Pet Carsickness – Does your pet suffer when traveling in the car?
Traveling in a car can be stressful for your pet
The first thing to realize when dealing with your pet’s car sickness is that, in 95% of cases, it is stress related and not motion related.
Pets are comfortable in a familiar environment and removing your pet from its environment will cause stress unless your pet is accustomed to it.
Your pet may relate to a car trip with being taken away from its first home, or trips to the vet or even worse, the kennel. So, it’s not surprising that subsequent rides in a car should evoke very strong mental and subsequent physical trauma.
Solutions for stress-related car sickness in pets
Get a carrier or crate and get your pet accustomed to being in it at home. Put familiar things in it and encourage your pet to use it. Treats are excellent for coaxing a pet into a carrier or crate. Always leave the door to the crate of entrance to the carrier open and let your pet come and go as they please. This will take a while, but your pet needs to understand that their carrier or crate is a comfortable and safe place.
Start taking short, frequent trips in the car with your pet in their crate or carrier. At first, trips can be only a minute or so. Then graduate to longer periods of time. Position your pet more in the front of the car if possible.
Find a park or open space about 5-10 minutes from home, ideally have someone else in the car too, to soothe the dog and distract them from the ride. Keep your pet happy all the way to the park. When at the park do all the enjoyable things that a dog loves, fetch the ball, and chase the Frisbee. The stay at the park doesn’t need to be that long. It just needs to be as enjoyable as possible. Then soothe your pet all the way home again. When you reach home, make just as much fuss as you did at the park. Finish the session with his meal or a treat if time and conditions permit. Try doing this as frequently as you can.
Pets are comfortable with habits and associate strongly with past experiences. Now your pet will now associate car travel with fun times. Always praise your pet for good behavior and never punish them should they get sick in the car. Just keep working with them and things should improve. If not, ask your veterinarian whether their could be a health issue with your pet’s health.
Instead of dramamine for your dog, consider an all natural pet calmer that will address stress related sickness.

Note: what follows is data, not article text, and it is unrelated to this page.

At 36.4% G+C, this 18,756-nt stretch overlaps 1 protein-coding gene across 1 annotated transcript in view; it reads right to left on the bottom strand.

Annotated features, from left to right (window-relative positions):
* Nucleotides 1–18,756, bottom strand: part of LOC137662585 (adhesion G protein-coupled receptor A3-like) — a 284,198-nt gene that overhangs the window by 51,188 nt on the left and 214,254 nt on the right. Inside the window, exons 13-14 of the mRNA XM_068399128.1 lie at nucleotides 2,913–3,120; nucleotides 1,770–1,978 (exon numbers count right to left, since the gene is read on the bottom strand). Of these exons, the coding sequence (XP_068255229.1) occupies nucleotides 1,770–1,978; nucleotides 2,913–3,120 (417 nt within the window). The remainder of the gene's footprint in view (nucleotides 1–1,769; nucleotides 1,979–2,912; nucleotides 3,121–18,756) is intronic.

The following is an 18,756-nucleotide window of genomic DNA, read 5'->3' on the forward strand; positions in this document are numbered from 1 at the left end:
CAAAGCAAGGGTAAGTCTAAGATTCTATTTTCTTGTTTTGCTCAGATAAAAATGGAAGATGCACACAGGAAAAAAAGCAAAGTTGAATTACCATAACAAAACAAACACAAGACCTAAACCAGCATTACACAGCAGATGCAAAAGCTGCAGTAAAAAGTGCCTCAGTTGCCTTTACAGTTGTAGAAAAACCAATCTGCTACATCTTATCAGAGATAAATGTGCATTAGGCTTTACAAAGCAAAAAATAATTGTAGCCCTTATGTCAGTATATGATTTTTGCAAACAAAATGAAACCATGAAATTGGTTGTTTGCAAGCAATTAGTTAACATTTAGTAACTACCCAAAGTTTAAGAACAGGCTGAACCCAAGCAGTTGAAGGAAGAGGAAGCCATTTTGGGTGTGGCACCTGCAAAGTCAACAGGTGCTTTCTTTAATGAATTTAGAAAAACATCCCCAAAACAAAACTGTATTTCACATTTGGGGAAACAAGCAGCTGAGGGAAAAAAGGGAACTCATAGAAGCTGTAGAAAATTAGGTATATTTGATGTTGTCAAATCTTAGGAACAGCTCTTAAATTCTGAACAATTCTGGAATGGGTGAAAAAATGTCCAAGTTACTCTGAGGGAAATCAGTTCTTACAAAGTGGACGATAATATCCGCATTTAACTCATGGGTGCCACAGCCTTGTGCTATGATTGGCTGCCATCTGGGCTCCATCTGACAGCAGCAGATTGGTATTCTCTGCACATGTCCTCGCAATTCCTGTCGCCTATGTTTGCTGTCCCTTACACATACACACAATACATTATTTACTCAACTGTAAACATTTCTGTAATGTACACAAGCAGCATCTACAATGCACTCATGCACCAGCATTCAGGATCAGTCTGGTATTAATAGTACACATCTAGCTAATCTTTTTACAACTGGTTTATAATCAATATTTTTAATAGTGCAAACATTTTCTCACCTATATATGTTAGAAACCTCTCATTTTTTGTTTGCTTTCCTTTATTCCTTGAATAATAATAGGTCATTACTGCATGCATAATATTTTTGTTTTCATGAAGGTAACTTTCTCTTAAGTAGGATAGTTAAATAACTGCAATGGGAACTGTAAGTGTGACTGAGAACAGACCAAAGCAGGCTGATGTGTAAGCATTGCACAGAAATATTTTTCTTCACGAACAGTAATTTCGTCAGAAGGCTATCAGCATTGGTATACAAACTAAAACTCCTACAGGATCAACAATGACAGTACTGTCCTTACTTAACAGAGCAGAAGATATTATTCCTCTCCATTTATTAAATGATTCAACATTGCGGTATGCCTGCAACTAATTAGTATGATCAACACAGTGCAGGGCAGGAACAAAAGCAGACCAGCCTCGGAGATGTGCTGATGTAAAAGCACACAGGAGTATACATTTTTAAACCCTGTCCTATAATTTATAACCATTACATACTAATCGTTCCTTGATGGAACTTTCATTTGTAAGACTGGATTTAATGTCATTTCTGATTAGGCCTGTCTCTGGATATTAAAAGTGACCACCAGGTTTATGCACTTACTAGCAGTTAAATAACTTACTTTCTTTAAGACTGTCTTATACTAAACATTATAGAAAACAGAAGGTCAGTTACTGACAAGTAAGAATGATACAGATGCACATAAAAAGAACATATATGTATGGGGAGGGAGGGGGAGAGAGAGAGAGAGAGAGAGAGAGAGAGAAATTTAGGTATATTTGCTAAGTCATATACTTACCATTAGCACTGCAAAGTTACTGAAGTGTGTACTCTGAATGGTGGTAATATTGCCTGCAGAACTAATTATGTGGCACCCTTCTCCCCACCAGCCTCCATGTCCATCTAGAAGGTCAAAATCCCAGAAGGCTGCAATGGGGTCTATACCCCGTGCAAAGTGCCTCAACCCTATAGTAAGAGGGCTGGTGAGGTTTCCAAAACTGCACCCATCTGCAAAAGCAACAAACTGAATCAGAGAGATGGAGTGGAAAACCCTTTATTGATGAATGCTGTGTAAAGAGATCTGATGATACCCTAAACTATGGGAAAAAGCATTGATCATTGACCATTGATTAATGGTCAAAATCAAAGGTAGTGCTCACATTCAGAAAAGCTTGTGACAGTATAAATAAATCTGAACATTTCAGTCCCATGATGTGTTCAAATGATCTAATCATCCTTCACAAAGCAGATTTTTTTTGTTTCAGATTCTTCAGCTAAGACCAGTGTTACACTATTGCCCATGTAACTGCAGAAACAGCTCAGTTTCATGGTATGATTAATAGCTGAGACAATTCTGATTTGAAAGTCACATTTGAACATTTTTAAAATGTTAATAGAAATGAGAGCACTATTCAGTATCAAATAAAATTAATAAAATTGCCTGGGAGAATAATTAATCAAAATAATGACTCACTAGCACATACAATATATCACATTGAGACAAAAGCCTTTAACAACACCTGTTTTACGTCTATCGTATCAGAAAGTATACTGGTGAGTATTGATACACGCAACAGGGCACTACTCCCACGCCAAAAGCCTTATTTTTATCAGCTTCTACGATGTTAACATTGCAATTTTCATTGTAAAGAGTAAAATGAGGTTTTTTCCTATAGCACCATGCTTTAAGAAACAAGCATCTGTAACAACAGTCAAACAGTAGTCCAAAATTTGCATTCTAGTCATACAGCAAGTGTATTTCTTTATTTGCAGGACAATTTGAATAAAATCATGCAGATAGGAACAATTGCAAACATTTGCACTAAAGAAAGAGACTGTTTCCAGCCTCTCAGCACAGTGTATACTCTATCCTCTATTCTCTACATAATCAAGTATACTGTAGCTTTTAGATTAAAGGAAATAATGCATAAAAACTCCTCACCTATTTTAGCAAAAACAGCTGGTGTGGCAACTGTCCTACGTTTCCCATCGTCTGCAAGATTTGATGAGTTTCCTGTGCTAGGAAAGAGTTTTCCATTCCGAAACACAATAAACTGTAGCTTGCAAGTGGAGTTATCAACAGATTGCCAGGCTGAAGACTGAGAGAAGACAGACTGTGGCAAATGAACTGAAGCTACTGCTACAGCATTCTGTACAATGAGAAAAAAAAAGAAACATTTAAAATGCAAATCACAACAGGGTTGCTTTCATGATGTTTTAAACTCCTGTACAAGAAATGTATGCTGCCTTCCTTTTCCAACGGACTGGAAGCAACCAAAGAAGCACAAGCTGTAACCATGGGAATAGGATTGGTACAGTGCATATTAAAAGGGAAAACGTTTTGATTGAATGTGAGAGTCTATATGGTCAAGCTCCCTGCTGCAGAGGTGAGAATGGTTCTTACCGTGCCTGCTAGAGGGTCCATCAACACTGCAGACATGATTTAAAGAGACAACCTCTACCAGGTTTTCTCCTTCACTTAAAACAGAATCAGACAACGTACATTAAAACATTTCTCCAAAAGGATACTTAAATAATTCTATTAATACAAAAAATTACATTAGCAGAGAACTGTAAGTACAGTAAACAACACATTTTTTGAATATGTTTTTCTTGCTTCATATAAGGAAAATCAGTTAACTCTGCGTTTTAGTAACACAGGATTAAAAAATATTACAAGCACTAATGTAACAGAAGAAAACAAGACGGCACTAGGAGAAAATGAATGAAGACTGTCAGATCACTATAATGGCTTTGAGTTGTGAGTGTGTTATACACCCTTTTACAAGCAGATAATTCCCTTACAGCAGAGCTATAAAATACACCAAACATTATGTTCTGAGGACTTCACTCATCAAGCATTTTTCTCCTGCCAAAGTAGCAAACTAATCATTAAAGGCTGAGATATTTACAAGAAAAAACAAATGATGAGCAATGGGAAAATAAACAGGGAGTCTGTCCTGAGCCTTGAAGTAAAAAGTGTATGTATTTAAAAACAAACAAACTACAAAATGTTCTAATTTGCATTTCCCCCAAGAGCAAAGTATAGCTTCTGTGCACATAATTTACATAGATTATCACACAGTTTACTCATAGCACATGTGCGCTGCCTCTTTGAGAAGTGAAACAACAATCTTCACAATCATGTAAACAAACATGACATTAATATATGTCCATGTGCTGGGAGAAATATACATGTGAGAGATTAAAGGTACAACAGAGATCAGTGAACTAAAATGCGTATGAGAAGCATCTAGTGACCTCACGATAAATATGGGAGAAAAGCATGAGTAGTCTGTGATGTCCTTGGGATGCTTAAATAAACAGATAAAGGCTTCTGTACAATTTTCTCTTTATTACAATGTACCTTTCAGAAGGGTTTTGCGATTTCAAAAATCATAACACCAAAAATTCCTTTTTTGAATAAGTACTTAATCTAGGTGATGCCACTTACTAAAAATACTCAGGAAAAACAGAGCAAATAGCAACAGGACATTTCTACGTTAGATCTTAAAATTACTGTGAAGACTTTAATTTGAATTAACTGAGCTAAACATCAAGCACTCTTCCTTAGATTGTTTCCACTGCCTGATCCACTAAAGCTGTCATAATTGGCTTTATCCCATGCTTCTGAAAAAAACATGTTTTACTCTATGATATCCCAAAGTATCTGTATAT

You can ask your veterinarin about a medication called Cerenia that will help deter vomiting in dogs.
Travel on empty
Generally, it’s a good idea not to feed your pet within four hours before embarking on a road trip. Having an empty stomach will make your pet less likely to throw up, and if he does get sick, there’s nothing solid to deal with. Giving your pet water, however, won’t upset his stomach and may make him more comfortable.
While some pets travel best on an empty stomach, others will feel more comfortable after eating a small meal. Some pets just need a little food in their stomach to help keep them from getting sick.
Take frequent rest breaks
While some pets can travel for hours without having problems, others start getting queasy after a few miles. Get to know your pet’s pattern and stop at least every hour or two to take a quick walk to help your pet get his land-legs back.
Try having a passenger distract your pet with a toy. A favorite pull toy or old sock may just take your pet’s mind off its surroundings for a while. Certainly, added attention will accomplish this effectively.
Be up-front with your pet
There’s not as much movement in the front of the car as in the back, so it might help your pet if you let him ride in the front seat, but make sure they are in a dog harness or a small kennel that buckles into the seat. Another consideration would be whether your car has dual airbags. This may cause your pet harm or great distress if these are released in the case of an accident. Regardless, try to position your pet so it is facing forward in the car.
Expand their horizons
Pets, like people, are less likely to get carsick when they can watch the passing scenery. There are pet car seats that will elevate smaller to medium pets to allow them to look out the window while still being harnessed.
Crank down the windows
Fresh air is good for anyone who’s feeling a little carsick, including your dog or cat, but don’t open the window enough so he can escape or get his head out the window. This can be especially damaging to a pet’s eyes.
Try a different set of wheels
If other remedies suggested here fail, try a larger vehicle. Sometimes the added stability of a larger vehicle can help. Certainly worth a try.
A motion potion may do the trick
When all else fails, Dimenhydrinate (Dramamine) – the same drug people take to ward off car sickness – also works for pets. Medium to large dogs should be given 25 to 50 milligrams of Dramamine at least an hour before traveling in a car, cats and small dogs should get about 12.5 milligrams. Be sure to check with your vet before giving your pet any medicinal product. We recommend an all natural pet calmer. You can also try a more holistic approach with ginger, chamomile or peppermint. Best to experiment on solid ground to be sure your pet can tolerate these herbs.
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